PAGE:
Our final song on Sunday was “Breathe”. It was my grandma’s favorite song, the one we played at her funeral, and my mom loved it, too. I couldn’t sing a word of it during the first service. But as the music swelled and the words washed over my hurting heart, the chorus stood out to me…

“And I…I’m desperate for you. And I…I’m lost without you…”

I tried to push away the question knocking at the door of my heart; tried to will myself into a different frame of mind. But it wouldn’t leave. As I listened to those words of longing, who was I longing for? Jesus? That’s who we were singing to, who I’m “supposed” to long for. And part of me could say yes, it’s Jesus I long for–any moment of any given day, this wouldn’t be a lie. I love him, need him, long for him.

But… in this particular moment, that wouldn’t have been the whole truth. Because, while I always want Jesus, the one I longed for as I wept was the woman who first showed me Jesus. I was desperate for my Mom. And in so many ways since her death, I’ve felt lost without her.

I knew what was coming as I settled in to take notes through the second service. And by the time we got to the last song, I was able to sing along a little bit. At the end of the song, the worship team added this tag:

Oh, Jesus… Jesus… Jesus… friend forever…

I sat down on the pew, and wrote these words in my notebook:

“You’re the only thing we can hang onto that will remain…”

I was reminded of John 20:17, after the resurrection, when Jesus says to Mary, “Don’t cling to me…” He was telling her she couldn’t hold onto the Jesus she had known, for his physical form was about to leave them. But the risen Christ, present all around us, among us, within us? We can hold onto that reality. When we face loss, pain, rejection, heartbreak, loneliness–there is One we can be sure will never leave. One who sees us in the moments that are hidden from even those who are closest to us. One who delights in us and champions us in a million little ways.

I’ve held up the way my Mom loved me as the gold standard of how to love well. But what I’m seeing now, in new ways, is that she was mirroring to me the supreme love of God. She was my first experience of the unconditional love of God. I love that, because it reminds me that God created both male and female in his image. He is both father and mother. Scripture speaks of him in maternal language many times. One of my favorite instances of this is found in Isaiah 66:13,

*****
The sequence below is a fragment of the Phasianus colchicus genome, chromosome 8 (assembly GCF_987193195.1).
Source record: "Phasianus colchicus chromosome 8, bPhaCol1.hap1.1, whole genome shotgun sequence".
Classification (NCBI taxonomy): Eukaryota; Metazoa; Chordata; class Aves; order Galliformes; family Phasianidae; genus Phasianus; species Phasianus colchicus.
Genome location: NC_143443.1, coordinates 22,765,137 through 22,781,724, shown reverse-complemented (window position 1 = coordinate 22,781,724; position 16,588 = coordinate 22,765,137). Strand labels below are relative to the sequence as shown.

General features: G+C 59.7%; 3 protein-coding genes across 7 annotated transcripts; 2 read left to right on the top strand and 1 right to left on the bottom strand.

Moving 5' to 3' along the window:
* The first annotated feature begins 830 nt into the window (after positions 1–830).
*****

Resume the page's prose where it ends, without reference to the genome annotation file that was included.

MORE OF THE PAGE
“As one whom his mother comforts, so will I comfort you…” (Isaiah 66:13a, AMPC)

Just as our “Good Father” God can fill the gaps left by earthly fathers who may have been absent, abusive, or taken from us too soon, so can he fill our mama gaps. Whether we have never felt the love of a mother, or we’ve been loved by the best of moms; whether we have time left to grow our relationships, or we’ve had to say goodbye too soon–God loves us with a love that is as matriarchal as it is patriarchal. He is big enough to be both. 

This is really good news, friends… It means that, whether we are mothers or fathers or children–wherever we are in our journeys–we can take a deep breath. It is Jesus who is our forever friend. The outcome of our lives and our children’s lives doesn’t depend on our parents or on us. The story hinges on a power that shines through our weaknesses, and on the One who calls our weakness good, because it makes space for God, as Sumer shared with us. Whether we have been hurt or we’ve done some of the hurting–or both–the story isn’t over yet. As Carolyn bravely shared about, there is “healing hurt” that may need to be done, but that as we commit these things to God, “he will bring life to it.” Carolyn also reminded us that we are “a people of hope”, and that God can redeem and restore in ways that might reach “far out to places you’d never imagine.” She encouraged us to create the space so that healing can take place.

What space might you need to create? This conversation will land differently with each of us, depending on our experiences. For me? After Sunday’s message, I am realizing that I need to create space by letting go… It hurts to write those words. When you’ve experienced loss, the words “letting go” can feel insensitive, harsh, and like an unnecessary blow. I am wrestling with all of that… But I believe that Jesus is trying to impress upon my heart that he has been my champion all along. That the love I felt from my mom was a beautiful expression of his love that poured out through her. I think he wants me to really know that, just as he is “Papa God” in the moments when I need him to be, he is also “Mama God” when my heart aches to be held by the nurturing love of my mom. I’ve believed this about him for a while, but I’m not sure it made it beneath my surface level understanding until now…

I’ve been “clinging” to my mom, and her absence has left me feeling alone, living with the belief that no one could love me like she did. In human terms, that’s probably true. No one will ever take her place in my heart. No human being will love me with that same mama love that formed me into who I am today. But the God that birthed all of creation and continues to bring new life into being every day wants to birth new life in me. My “This I Know” has included that feeling alone is just part of my story now. It doesn’t have to be. I can miss my mom, honor her beautiful life and legacy, and be grateful for everything she taught me. Mother’s Day will never be easy or uncomplicated for me, and it’s okay and good if I cry when grief visits again. But I can choose to focus on the greatest gift that she gave me rather than on the loneliness that has been a constant companion.